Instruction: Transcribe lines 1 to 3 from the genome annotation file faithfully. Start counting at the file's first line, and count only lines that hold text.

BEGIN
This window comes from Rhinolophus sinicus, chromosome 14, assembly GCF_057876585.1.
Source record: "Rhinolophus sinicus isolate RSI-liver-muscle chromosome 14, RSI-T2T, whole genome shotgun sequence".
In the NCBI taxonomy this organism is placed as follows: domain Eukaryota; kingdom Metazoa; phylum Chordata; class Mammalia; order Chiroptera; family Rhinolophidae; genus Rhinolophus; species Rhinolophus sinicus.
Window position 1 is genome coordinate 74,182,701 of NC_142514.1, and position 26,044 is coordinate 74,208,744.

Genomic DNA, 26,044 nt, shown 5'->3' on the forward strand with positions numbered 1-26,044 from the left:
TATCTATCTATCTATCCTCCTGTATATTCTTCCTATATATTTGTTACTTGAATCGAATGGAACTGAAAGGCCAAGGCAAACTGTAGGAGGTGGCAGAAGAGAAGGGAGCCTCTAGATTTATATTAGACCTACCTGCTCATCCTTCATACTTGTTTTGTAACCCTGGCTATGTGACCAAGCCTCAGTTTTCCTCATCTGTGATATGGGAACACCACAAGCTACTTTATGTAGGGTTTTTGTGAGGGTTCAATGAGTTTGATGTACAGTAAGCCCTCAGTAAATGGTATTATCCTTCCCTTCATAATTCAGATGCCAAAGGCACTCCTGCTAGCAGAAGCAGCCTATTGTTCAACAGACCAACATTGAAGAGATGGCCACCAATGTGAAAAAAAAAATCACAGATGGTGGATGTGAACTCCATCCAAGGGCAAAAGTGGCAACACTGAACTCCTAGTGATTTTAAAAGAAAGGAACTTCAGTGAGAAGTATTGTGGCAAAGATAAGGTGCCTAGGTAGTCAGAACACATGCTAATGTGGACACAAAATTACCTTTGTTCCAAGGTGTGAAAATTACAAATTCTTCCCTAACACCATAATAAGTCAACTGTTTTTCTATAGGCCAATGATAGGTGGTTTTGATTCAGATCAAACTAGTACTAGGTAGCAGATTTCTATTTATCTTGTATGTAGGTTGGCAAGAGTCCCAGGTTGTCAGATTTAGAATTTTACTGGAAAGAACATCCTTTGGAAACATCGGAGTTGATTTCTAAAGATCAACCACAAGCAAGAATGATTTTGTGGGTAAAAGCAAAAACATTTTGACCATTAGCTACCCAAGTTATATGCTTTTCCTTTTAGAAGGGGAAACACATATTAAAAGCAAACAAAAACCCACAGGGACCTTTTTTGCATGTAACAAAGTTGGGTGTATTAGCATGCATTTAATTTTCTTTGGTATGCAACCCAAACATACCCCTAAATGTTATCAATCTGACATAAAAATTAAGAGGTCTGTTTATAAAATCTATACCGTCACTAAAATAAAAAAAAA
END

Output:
This window comes from Rhinolophus sinicus, chromosome 14, assembly GCF_057876585.1.
Source record: "Rhinolophus sinicus isolate RSI-liver-muscle chromosome 14, RSI-T2T, whole genome shotgun sequence".
In the NCBI taxonomy this organism is placed as follows: domain Eukaryota; kingdom Metazoa; phylum Chordata; class Mammalia; order Chiroptera; family Rhinolophidae; genus Rhinolophus; species Rhinolophus sinicus.